“We are one of the major attractions and we recognize that,” said Sanford, “and we know it’s very important to keep those facilities up and running. Our whole workforce was committed to getting it open and remaining open.”

    Sanford is well aware of the dependence of other businesses and he was proud of his staff for making sure things kept running despite the challenging, and potentially dangerous, conditions.

    “We had to relocate some of our operations and reroute electrical feeds to different buildings,” he said, “but we were able to continue to operate. We never canceled anything. We had 60 or so weddings last summer.”

    The fact remains, however, that the summer of 2017 was a tough one for the tourism industry. According to a survey conducted by the 1000 Islands International Tourism Council, 82 percent of respondents noted some degree of negative impact as a result of the high water levels. Here is a sampling of some of their comments:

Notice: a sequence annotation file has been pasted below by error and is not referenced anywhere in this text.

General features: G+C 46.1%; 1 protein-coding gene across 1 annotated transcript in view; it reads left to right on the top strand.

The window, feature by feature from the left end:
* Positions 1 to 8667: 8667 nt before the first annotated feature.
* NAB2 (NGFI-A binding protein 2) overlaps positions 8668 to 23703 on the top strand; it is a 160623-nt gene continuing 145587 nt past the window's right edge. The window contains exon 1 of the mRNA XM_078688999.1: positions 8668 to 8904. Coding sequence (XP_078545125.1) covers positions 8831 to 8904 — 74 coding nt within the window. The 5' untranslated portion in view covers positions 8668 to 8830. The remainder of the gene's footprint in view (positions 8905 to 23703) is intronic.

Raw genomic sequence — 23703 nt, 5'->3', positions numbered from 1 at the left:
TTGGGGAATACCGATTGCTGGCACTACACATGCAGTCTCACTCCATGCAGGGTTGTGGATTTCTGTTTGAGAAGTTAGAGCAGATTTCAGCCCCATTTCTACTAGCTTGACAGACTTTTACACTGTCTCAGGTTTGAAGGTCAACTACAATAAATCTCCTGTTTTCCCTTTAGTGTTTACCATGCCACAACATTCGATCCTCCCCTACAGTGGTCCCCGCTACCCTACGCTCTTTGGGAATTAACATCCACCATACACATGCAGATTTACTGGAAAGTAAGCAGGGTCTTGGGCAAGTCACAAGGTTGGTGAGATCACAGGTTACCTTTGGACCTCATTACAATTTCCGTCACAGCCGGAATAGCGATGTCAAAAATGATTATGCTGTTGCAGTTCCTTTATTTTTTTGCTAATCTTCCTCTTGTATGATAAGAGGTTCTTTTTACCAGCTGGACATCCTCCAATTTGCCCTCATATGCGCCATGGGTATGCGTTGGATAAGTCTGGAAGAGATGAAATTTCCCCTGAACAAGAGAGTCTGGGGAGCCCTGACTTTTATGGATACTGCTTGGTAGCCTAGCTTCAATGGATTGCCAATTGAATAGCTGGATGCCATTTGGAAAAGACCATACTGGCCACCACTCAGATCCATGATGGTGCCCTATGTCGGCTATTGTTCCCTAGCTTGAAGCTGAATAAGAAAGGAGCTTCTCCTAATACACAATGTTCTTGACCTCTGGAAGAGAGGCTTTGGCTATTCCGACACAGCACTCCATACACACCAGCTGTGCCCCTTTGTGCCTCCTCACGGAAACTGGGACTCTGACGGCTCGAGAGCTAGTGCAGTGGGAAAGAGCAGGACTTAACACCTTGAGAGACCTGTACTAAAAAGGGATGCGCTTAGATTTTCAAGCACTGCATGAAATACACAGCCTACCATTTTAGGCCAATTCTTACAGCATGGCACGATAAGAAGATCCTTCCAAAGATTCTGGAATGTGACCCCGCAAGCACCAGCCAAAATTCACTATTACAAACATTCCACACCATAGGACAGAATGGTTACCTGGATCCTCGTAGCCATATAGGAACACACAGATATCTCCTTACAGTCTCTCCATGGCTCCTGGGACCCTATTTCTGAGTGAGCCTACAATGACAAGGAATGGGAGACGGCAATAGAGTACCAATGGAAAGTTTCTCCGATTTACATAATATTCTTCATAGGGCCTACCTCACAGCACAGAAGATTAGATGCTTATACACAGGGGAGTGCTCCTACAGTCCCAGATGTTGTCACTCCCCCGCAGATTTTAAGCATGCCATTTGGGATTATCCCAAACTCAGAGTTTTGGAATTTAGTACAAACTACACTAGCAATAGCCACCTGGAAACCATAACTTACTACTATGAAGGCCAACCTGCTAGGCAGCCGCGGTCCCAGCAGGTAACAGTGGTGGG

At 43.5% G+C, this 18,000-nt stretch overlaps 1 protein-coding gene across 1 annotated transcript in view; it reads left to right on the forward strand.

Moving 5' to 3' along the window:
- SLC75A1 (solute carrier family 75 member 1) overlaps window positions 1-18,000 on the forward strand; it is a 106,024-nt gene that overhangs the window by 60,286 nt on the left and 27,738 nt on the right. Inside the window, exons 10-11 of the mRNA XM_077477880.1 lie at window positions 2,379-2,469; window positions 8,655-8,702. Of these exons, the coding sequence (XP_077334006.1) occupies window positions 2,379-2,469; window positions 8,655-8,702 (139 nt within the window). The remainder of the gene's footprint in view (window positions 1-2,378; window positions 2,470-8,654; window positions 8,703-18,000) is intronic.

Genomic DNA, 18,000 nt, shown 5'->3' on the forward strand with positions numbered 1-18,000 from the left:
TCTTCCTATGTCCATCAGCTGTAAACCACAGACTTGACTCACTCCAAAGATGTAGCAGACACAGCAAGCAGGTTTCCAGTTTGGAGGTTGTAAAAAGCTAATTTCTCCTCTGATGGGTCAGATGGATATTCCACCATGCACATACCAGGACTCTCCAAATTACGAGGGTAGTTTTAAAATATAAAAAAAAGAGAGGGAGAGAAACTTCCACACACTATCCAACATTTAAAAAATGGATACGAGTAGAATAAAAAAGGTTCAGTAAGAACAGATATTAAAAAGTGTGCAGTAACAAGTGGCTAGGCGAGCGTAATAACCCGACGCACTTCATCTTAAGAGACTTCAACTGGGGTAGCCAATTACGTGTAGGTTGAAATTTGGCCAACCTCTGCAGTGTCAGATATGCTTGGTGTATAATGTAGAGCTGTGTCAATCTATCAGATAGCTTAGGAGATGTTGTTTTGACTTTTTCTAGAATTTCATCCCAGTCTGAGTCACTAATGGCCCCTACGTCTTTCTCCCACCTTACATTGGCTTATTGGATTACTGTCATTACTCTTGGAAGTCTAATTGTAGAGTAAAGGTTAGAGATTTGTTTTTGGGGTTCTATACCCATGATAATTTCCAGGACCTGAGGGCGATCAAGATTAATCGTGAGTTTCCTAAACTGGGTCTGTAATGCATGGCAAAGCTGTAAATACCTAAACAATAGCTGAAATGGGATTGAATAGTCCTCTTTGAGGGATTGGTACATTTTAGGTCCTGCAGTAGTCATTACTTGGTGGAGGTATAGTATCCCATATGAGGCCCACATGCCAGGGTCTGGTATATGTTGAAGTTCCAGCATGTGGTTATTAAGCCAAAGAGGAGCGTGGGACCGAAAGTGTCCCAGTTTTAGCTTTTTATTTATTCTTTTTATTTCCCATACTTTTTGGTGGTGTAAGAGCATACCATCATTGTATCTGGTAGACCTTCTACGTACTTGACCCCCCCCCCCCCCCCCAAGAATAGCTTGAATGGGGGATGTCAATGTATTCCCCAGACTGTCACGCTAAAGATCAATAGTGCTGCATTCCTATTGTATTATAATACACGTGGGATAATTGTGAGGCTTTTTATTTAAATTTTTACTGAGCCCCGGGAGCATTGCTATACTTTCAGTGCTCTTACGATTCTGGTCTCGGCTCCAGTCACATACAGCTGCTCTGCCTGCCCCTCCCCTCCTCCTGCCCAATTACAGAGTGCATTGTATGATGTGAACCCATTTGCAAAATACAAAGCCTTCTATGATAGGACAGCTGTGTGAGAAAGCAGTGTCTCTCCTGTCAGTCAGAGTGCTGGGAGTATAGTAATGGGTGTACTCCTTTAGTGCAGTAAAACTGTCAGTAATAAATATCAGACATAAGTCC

• “I was unable to operate my business for the first two months of my season. My net loss was 60 percent.”
  • “Floating docks needed planking and fixed docks were submerged for many weeks.”
  • “We bought this business 25 years ago and have never had such a terrible season. I do think the news coverage and the boom of social media affects this area also.”

    Tourism Council Director Gary DeYoung acknowledges that media reports may have scared away some potential visitors, but much of that had to do with negative press concerning the southern shore of Lake Ontario.